Power: 3.5-liter 290-horsepower V6
Fuel economy: 18/26 mpg
If it weren't for price, the Acura would have tied for second. It's a compelling package, mixing a superb all-wheel-drive system with a 290-hp V-6 that rivals some V-8s for both horsepower and smoothness.
Another reason to like the Acura: its pricing and options structure. When you buy an RL, you can choose to have navigation or not. Other than picking the exterior and interior colors, that's it: There are no other options to speak of. A leather interior, sunroof, a six-disk, in-dash CD system (even a pre-emptive braking system that will slow the car down when it senses an imminent collision) are all included as standard.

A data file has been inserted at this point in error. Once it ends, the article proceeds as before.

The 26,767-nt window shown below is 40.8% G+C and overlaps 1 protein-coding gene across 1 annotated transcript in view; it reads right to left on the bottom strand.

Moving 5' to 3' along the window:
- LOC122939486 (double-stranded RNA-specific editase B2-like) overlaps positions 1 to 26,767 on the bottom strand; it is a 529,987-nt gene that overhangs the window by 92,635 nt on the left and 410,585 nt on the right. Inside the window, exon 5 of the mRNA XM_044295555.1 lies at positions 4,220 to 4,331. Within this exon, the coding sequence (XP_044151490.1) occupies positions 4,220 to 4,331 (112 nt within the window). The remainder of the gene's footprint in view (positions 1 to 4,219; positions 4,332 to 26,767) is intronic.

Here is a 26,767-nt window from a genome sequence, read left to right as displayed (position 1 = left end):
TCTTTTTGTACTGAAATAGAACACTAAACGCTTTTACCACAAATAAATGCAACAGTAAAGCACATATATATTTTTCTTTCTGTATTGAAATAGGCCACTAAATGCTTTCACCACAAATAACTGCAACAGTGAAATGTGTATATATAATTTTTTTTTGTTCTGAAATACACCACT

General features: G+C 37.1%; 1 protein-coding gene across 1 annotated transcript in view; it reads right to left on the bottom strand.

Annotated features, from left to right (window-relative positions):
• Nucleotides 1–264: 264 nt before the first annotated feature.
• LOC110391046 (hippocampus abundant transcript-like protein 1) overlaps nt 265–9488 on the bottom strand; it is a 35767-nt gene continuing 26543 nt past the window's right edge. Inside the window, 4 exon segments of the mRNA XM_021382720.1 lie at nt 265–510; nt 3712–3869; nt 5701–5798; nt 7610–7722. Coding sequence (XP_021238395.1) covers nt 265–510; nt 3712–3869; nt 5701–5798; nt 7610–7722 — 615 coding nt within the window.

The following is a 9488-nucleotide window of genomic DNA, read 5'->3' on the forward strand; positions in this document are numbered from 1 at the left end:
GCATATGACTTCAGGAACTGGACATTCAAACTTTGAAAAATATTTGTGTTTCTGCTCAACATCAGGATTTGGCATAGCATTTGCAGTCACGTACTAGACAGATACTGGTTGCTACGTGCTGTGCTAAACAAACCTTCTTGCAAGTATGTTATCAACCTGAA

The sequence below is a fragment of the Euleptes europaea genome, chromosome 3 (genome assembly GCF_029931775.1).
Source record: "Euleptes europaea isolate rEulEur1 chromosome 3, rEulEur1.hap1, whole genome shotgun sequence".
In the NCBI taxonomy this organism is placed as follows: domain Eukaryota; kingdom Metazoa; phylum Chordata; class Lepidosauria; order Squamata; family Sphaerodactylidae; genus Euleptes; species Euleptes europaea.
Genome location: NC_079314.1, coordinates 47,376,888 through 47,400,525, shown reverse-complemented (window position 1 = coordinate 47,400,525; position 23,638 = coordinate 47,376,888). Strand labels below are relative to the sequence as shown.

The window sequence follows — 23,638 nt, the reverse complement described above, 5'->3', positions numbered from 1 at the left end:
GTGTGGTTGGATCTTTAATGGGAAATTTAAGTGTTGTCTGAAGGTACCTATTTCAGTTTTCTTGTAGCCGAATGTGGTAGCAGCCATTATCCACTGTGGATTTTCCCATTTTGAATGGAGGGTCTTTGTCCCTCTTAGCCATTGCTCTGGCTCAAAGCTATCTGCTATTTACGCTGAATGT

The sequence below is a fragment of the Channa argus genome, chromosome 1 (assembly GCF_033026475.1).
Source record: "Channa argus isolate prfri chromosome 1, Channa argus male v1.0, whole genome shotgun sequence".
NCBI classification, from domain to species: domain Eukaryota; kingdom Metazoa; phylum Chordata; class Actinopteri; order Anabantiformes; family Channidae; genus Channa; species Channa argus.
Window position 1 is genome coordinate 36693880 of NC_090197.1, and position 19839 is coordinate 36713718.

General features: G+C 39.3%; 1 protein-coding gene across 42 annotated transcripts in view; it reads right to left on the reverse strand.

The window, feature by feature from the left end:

In an industry that loves to nickel- and-dime customers over options ("Oh, you'd like the self-dimming mirror? That's part of the $3,200 'technology package'"), Acura's approach is a refreshing change.
So why didn't it win? Size, for one thing. The RL is the biggest sedan Acura makes, but it's not that big overall (as we noted in a comparison last year, the Acura TL is nearly as big but costs less). Rear-seat space is at a premium, and the trunk is considerably smaller than the competition.
There's also the styling. Like the Buick, it is completely inoffensive but also a bit anonymous (you can walk past this car in a parking lot and completely miss it).
Finally, there's the price: At $53,500, the Acura is 10 grand to 15 grand more than the next two cars on our list. That kind of money could be better used for other things. If prices were equal, it'd be a tough call, but since they aren't, it's tough to recommend the RL when others do an excellent job and cost far less.